In order to defuse tensions, newly elected Georgian President Zviad Gamsakhurdia agreed on an arrangement to grant a wide over-representation to the Abkhazians in the local Supreme Council, with Abkhazians, while being only 18% of the population, getting the largest portion of seats.[20] According to this settlement, the 65 seats in the Supreme Soviet were allocated to different ethnic groups; 28 were reserved for Abkhazians, 26 for Georgians (46% of the total population) and 11 for the other ethnic groups.[21] The elections were held in September 1991 and resulted in Vladislav Ardzinba being appointed as Chairman of the Abkhazian Supreme Council. Ardzinba, who was a charismatic but excitable figure popular among the Abkhaz, was believed by Georgians to have helped to instigate the anti-Georgian violence of July 1989. Ardzinba exploited the Georgian Civil War which began in December 1991 to consolidate his power and launched a practice of replacing ethnic Georgians in leading positions with the Abkhaz. Ardzinba created the Abkhazian National Guard that was mono-ethnically Abkhaz, and on 24 June 1992, attacked the building of the Abkhazian Interior Ministry, a last stronghold of Georgian authority in Abkhazia, severely beating the ethnic Georgian minister Givi Lominadze and installing Abkhaz Alexander Ankvab. These events led to a split in the Supreme Council between Georgian and Abkhazian factions and forced the Georgian faction to boycott the sessions. In turn, On 23 July 1992, the Abkhazian faction of the Supreme Council, without a quorum, passed a resolution on restoring the 1925 Abkhazian constitution, declaring a "sovereign state" from Georgia. On 25 July 1992, State Council of the Republic of Georgia, a governing body of Georgia at that time, responded with a special resolution, which nullified this declaration, with Georgian leader Eduard Shevardnadze pointing out that the separatist decision contradicted the opinion of the majority of Abkhazian population.[22] Meanwhile, the Abkhaz leader Vladislav Ardzinba intensified his ties with hard-line Russian politicians and military elite and declared he was ready for a war with Georgia.[23] Russia used Abkhaz and also South Ossetian separatists as its ethnically-based proxies to inflame ethnic conflicts in Georgia, undermine Georgian independence and assert Russia's control over the strategically important South Caucasus.[24][25]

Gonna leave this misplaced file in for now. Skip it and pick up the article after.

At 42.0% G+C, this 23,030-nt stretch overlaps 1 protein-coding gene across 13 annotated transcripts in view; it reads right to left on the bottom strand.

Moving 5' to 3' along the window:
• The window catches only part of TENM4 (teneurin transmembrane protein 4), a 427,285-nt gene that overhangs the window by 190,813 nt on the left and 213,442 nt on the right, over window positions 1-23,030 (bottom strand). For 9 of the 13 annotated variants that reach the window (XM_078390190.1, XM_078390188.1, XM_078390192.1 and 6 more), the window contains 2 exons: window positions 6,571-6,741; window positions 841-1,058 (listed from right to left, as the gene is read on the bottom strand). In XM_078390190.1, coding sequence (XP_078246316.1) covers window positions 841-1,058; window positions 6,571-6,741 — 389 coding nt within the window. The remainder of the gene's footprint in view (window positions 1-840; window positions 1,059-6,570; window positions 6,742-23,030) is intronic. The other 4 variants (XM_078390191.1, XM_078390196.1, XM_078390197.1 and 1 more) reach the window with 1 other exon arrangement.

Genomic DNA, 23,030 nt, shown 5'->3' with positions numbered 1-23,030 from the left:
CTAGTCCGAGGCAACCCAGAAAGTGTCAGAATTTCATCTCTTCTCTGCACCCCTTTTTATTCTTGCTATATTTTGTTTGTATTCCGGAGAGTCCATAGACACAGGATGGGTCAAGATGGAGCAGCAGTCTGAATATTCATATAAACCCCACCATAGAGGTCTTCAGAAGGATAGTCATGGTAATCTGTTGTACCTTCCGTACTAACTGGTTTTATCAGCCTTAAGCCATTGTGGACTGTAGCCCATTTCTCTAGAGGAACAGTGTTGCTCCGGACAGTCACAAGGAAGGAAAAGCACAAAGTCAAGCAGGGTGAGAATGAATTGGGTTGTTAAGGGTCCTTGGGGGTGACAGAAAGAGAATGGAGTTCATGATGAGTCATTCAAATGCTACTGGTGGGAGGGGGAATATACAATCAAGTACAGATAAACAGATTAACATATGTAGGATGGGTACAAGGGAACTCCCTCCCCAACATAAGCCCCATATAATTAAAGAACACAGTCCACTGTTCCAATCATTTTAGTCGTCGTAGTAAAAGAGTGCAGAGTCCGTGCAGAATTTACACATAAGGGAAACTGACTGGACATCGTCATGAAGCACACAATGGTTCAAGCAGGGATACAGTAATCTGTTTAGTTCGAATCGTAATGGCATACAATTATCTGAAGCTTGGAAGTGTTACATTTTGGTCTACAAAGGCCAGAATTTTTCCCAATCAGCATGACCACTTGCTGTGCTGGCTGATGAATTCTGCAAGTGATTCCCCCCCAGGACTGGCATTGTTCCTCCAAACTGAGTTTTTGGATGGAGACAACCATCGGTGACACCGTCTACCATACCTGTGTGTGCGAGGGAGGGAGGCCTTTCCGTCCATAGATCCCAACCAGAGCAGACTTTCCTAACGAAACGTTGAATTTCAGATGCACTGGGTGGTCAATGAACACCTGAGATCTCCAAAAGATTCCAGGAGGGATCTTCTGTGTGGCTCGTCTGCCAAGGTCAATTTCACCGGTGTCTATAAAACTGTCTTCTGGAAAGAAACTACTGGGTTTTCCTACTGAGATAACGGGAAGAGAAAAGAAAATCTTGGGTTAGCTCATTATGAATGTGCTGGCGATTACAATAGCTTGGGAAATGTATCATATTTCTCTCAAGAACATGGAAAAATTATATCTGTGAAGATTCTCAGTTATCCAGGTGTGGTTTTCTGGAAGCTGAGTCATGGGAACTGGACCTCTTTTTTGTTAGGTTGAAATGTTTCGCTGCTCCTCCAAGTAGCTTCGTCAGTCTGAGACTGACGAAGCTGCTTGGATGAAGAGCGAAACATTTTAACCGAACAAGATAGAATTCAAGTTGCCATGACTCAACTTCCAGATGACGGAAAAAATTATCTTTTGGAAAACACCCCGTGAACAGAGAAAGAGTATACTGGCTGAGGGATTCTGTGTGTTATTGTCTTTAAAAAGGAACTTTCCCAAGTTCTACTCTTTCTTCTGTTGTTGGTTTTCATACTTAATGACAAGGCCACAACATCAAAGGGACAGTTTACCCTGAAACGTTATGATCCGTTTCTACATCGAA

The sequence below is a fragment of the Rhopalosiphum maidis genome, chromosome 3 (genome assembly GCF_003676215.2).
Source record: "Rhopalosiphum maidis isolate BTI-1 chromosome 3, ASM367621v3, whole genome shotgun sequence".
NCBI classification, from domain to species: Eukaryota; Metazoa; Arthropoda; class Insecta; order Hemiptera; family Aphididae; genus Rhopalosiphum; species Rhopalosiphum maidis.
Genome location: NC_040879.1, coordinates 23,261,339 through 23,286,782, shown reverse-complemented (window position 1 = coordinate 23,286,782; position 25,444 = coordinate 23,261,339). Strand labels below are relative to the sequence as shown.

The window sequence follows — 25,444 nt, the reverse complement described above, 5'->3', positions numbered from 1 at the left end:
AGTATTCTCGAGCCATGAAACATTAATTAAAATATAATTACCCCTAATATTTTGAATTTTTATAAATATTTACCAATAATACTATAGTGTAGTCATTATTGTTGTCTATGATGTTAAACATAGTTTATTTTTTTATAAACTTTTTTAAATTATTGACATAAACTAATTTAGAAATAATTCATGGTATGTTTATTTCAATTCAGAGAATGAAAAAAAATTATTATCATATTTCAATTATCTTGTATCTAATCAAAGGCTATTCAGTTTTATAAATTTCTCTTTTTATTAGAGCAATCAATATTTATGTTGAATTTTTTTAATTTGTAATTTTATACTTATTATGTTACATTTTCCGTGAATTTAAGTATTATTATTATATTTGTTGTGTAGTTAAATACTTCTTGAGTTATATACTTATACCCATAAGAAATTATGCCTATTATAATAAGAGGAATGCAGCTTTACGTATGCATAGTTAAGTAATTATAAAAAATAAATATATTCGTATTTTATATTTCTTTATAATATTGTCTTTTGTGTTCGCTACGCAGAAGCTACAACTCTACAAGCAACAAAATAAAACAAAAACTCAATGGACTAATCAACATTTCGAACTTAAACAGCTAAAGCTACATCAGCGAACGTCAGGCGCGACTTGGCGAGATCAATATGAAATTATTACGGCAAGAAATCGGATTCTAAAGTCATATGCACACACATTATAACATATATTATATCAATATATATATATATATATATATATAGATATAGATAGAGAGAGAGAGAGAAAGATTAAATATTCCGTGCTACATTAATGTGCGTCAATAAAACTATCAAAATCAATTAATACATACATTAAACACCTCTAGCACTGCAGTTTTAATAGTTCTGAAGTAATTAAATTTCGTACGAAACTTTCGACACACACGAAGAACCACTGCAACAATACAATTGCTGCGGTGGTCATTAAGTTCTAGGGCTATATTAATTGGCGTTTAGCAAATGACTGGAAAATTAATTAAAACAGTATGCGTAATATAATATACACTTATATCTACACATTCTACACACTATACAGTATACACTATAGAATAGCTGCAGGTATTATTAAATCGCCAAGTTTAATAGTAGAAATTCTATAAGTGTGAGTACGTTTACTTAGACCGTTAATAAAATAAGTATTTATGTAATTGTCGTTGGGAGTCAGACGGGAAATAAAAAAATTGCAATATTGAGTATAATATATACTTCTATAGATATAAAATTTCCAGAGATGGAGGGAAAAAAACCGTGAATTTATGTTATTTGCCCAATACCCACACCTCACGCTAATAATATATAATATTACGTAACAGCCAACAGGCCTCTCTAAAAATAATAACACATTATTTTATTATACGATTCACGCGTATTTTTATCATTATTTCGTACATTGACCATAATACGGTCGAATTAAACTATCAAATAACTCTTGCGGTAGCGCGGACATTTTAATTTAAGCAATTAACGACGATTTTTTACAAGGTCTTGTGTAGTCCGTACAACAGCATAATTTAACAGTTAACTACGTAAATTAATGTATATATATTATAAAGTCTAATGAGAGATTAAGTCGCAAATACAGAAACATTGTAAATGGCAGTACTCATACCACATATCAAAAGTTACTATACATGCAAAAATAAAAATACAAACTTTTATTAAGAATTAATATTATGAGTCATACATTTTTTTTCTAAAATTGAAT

War in Abkhazia[edit]

The conflict eventually devolved into a war, which lasted for 13 months, beginning in August, 1992, with Georgian government forces and a militia composed of ethnic Georgians who lived in Abkhazia and separatist forces consisting of ethnic Abkhazians and Armenians who also lived in Abkhazia. The separatists were supported by the North Caucasian and Cossack militants and (unofficially) by Russian forces stationed in Gudauta. The conflict resulted in the ethnic cleansing of Georgians in Abkhazia. The agreement in Moscow ended hostilities in 1994, however, this would not last.

Resumption of hostilities[edit]

In April–May 1998, the conflict escalated once again in the Gali District when several hundred Abkhaz forces entered the villages still populated by Georgians to support the separatist-held parliamentary elections. Despite criticism from the opposition, Eduard Shevardnadze, President of Georgia, refused to deploy troops against Abkhazia. A ceasefire was negotiated on May 20. The hostilities resulted in hundreds of casualties from both sides and an additional 20,000 Georgian refugees.

In September 2001, around 400 Chechen fighters and 80 Georgian guerrillas appeared in the Kodori Valley. The Chechen-Georgian paramilitaries advanced as far as Sukhumi, but finally were repelled by the Abkhazian forces.